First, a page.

I don’t understand why the President seems almost obsessed with health care, to the point that he has given dozens of speeches about it and is freely spending his political capital on the issue.  After last night’s speech, I still don’t understand it.  One of the major points of the speech was that politicians from Teddy Roosevelt to Ted Kennedy have been talking about health care for decades and have not been successful in achieving comprehensive reforms; President Obama wants to be “the last President” to make that effort.  I am not sure why that argument is a compelling one.  Indeed, it makes it seem as though President Obama is motivatived in significant part by a desire to put a notch on his belt that eluded many of his predecessors.  Given the state of many government programs — including Medicare, which the President himself indicated is riddled with hundreds of billions of dollars in waste, fraud, and abuse — I am not sure that the failure to the federal government to enact sweeping programs in the past has necessarily been a bad thing for the country as a whole.

Some other thoughts:

Republicans looked like idiots by shouting out “lie” or otherwise being disruptive during the President’s speech.  It makes them seem petty, immature, and unpatriotic.  A joint session of Congress to listen to a Presidential address is not a place for unseemly rabble-rousing.

It strains credulity to think that a new government program to insure the many current uninsured Americans can be created and run without massive spending and an increase in the deficit.  Too often, we are promised that savings on waste, fraud, and abuse will finance new governmental initiatives.  It never happens, and we end up with a greater federal debt as a result.  I don’t doubt the President’s sincerity in some of his promises, but I just don’t believe it is achievable to do what he proposes to do without either raising taxes or cutting services or care.  His proposals are so contrary to the average American’s experience they are impossible to accept at face value.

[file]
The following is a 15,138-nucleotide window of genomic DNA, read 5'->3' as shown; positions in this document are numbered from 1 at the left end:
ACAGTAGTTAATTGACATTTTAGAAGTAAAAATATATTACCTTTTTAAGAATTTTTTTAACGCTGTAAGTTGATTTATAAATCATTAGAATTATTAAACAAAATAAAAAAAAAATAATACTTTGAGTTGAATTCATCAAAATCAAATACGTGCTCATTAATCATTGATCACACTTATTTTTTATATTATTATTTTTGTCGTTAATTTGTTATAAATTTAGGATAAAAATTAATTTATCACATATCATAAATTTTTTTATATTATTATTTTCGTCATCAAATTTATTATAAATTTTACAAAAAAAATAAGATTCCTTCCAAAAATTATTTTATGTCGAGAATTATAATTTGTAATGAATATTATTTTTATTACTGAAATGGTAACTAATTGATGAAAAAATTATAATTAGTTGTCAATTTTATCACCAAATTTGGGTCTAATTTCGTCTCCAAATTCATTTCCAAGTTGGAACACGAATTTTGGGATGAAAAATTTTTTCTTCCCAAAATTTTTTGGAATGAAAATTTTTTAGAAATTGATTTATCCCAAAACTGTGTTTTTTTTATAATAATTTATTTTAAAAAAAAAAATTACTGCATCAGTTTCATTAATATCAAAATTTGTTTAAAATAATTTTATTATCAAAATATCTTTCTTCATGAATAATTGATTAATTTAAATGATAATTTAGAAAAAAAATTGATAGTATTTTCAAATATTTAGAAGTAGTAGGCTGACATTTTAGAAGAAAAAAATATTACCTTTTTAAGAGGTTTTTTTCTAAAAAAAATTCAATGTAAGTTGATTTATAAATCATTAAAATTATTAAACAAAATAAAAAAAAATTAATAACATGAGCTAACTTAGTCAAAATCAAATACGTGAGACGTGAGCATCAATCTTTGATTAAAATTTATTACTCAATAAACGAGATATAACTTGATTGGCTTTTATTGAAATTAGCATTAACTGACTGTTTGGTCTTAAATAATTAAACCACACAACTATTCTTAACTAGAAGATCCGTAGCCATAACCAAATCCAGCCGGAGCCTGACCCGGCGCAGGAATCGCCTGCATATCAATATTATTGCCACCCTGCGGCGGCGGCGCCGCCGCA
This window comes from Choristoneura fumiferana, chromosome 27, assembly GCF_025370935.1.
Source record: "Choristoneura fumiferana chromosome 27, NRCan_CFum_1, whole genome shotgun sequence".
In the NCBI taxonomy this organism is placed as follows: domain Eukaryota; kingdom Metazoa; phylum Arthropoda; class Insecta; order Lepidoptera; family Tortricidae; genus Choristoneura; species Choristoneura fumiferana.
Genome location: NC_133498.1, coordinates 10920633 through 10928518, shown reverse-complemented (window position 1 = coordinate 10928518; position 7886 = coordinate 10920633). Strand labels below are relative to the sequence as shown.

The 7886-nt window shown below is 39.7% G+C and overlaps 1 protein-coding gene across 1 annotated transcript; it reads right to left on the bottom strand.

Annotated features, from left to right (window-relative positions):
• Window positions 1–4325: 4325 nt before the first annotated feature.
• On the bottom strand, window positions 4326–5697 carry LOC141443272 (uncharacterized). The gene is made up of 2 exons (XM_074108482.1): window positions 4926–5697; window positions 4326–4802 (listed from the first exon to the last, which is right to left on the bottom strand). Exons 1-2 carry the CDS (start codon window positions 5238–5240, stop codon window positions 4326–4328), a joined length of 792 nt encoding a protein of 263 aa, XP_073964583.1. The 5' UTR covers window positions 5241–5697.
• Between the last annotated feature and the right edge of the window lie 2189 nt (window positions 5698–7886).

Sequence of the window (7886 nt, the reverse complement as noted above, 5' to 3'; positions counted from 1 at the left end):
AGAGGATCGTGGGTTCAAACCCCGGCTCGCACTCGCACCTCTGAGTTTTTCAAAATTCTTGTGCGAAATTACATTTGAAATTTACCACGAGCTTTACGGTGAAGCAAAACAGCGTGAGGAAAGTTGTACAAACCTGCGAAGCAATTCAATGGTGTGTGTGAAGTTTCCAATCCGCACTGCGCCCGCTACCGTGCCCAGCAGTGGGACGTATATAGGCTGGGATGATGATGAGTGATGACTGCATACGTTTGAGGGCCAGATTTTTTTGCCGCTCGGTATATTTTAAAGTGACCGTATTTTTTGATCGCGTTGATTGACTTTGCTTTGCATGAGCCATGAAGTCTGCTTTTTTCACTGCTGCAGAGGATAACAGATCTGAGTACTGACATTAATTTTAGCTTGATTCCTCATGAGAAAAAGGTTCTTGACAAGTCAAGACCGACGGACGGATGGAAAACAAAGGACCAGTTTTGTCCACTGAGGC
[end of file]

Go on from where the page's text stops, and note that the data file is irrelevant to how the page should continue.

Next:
Appeals to cooperation and bipartisanship are fine, but when the speech ends they are quickly exposed as a pipe dream.  Kish and I were watching MSNBC and saw Ohio Senator Sherrod Brown describe the Republican Party as on the leash of the insurance companies.  No doubt there was a Republican talking head on some other network saying the Democrats are the captives of unions and trial lawyers.  So much for bipartisanship!

Speeches to joint sessions of Congress are painful to watch because of the repeated “standing ovations” in response to even the most tepid applause lines or otherwise forgettable phrases.  The phony “interruptions by applause” are irritating and, I think, detract from the dignity of the occasion, making it seem instead like some cheap, choreographed political event.

Why in the world would you wear a bright red pants suit to a Presidential address to a joint session of Congress?

Out Of Africa, Much Earlier Than Expected

This article reports on recent archaeological findings that raise interesting questions about accepted theories of human evolution and, in particular, about when human ancestors first moved out of Africa. Paleontologists have discovery ancient human remains — dating back some 1.8 million years — in modern Georgia, near the Caucuses. The remains are significantly smaller in physical size, and brain size, than previously identified Homo Erectus remains, and are by far the oldest proto-human remains found out of Africa.

Previously, the prevailing view was that human ancestors first journeyed out of Africa 1 million years ago and began to colonize the world. This discovery suggests that the human diaspora began much earlier — and may even indicate that there are significant issues about where certain human species actually originated.  The story of human evolution is a fascinating one, and much remains to be discovered and written.